WASHINGTON – The former superintendent of Yosemite National Park created a hostile workplace by belittling employees, using words such as “stupid,” “bozo” and “lazy,” and showing gender bias against women, a new report says.
Don Neubacher retired last fall after allegations that he created a toxic work environment were made public at a congressional hearing. Neubacher headed the California park for nearly seven years and spent 37 years with the National Park Service. Yosemite is one of the nation’s oldest and most popular national parks, drawing more than 4 million visitors a year.
In a report to be made public Monday, the Interior Department’s inspector general said more than half of 71 employees interviewed said they had witnessed Neubacher undermine a team member’s competence or performance, often ridiculing ideas as “dopey” or “stupid” or saying they would make park managers “look like bozos.”
The Associated Press obtained a copy of the report in advance of its release on Monday.
At one point, Neubaucher said a subordinate “knows I am going to shoot her if we do this,” the report said.
The employee, a park manager, told the inspector general’s office that she knew Neubacher “was not literally threatening to shoot anyone,” but said `’she found such language violent and inappropriate for the workplace.”
Neubacher’s wife, Patty, also retired from a top park service job after the September hearing by the House Oversight and Government Reform Committee. She was deputy regional director for the Pacific West Region, which covers 56 national parks in six states, including Yosemite.
Responding to the report, Don Neubacher denied harassing employees or creating a hostile work environment. He told investigators he was very busy, and that if he seemed dismissive, it was not intentional. “At Yosemite, you work at a fast pace, and I do think some people want to ponder things for a long time, which we don’t have time for,” he said.
Neubacher called himself a “micromanager” but said he had not intentionally insulted or belittled anyone. “I don’t yell. I don’t scream,” he said, adding that prior to the inspector general’s investigation, no one had ever complained to him about a hostile work environment.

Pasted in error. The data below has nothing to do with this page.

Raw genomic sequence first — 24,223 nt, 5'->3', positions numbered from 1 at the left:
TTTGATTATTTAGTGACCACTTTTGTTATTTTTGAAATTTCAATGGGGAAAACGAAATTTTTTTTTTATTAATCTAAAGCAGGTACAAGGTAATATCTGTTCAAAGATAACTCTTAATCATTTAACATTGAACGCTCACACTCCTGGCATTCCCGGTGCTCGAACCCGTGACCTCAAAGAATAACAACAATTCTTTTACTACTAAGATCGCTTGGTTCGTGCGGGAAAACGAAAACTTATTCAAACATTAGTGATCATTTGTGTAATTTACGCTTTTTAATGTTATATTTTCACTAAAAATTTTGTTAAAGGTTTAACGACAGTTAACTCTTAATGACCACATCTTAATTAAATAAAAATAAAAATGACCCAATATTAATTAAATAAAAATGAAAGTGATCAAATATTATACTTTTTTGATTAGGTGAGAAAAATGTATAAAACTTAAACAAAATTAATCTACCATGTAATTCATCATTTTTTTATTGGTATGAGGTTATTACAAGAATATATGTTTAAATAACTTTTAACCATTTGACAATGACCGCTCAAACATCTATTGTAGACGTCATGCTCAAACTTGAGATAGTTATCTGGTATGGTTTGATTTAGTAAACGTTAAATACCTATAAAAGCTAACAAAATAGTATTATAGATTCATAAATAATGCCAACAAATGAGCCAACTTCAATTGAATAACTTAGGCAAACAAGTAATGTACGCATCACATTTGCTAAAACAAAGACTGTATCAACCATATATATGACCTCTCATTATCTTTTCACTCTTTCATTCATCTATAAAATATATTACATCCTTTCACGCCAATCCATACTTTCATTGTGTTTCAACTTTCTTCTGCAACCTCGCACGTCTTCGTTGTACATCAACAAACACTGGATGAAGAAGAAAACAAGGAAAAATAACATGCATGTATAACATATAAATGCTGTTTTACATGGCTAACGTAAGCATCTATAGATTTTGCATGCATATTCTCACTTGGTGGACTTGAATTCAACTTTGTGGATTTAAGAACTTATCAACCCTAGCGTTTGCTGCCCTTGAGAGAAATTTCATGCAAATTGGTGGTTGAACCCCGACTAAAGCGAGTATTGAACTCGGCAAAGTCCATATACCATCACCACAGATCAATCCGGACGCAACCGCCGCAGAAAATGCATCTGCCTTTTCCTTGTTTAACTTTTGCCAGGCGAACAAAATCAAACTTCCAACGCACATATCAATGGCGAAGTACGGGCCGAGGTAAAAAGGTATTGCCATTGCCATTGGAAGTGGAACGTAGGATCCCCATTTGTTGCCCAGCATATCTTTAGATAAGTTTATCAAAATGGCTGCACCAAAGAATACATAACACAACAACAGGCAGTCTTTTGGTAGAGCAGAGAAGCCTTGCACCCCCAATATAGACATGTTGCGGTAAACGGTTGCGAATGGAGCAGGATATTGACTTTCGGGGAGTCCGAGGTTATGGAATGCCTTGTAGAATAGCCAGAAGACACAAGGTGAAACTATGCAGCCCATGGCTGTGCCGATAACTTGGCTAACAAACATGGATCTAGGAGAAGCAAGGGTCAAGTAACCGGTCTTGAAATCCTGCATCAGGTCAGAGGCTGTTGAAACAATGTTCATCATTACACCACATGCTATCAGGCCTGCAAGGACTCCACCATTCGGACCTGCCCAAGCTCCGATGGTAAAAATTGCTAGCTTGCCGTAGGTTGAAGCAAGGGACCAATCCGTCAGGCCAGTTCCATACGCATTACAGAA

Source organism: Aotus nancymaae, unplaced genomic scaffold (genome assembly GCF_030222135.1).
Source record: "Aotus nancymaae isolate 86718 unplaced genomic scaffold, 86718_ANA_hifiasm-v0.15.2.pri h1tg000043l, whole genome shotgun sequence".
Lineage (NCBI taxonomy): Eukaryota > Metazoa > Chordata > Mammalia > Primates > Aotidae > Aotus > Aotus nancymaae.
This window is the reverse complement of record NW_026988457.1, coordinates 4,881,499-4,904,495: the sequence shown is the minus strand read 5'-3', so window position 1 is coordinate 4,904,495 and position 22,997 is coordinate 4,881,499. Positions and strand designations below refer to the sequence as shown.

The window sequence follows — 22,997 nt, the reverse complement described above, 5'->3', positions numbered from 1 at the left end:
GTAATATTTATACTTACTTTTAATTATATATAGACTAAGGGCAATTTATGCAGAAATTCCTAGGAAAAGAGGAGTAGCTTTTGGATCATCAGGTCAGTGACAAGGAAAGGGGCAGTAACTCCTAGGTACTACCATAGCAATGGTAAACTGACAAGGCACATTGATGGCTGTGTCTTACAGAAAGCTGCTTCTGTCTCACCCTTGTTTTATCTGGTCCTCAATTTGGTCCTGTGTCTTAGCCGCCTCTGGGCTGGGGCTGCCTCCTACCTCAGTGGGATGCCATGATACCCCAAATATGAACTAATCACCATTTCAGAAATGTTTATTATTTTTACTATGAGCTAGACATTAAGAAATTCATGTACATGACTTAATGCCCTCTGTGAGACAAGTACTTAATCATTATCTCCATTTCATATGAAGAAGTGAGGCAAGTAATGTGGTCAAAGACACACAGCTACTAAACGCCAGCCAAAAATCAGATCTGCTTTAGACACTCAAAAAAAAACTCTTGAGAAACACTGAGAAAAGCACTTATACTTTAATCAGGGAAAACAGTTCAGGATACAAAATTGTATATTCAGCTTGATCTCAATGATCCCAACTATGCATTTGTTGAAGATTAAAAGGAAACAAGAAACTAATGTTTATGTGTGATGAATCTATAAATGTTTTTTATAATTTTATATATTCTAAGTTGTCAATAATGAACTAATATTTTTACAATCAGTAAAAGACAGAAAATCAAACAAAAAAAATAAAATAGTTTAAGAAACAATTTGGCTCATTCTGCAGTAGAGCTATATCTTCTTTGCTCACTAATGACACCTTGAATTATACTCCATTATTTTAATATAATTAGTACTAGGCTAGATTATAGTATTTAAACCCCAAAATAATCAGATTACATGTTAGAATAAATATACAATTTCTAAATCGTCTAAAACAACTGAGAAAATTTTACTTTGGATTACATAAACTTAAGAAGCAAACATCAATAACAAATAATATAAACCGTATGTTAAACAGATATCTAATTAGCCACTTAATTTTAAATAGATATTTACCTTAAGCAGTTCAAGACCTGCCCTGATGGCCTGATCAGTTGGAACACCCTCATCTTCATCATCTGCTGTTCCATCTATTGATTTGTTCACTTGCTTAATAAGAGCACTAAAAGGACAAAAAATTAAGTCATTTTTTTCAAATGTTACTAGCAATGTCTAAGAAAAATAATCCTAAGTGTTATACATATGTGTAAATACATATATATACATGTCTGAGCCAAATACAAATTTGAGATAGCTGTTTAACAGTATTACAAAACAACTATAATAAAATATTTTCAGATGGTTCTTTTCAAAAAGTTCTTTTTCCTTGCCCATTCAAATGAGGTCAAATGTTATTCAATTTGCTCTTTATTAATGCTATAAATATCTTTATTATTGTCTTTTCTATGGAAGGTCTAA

Neubacher acknowledged calling some employee suggestions “a stupid idea,” but he denied calling anyone “stupid” or “an idiot.” He said he never referred to an employee as “lazy.”
The 24-page report on Yosemite said Neubacher directed most of his disparaging remarks at female employees, although in at least one case he appeared to give favorable treatment to a female subordinate, promoting her by two grade levels within three years, giving her a Fitbit for her birthday and spending $700 of his own money on a going-away gift when she took a job at another park.
The report on Yosemite comes amid allegations that sexual harassment, bullying and other misconduct are rampant at national parks across the country, including sites such as Yellowstone and the Grand Canyon.
Yellowstone employees have complained about sexual exploitation of female workers and financial misconduct, while the superintendent at Grand Canyon retired after reports that male employees preyed on female colleagues, demanded sex and retaliated against women who refused. The chief of the Canaveral National Seashore in Florida is on paid leave amid similar allegations.
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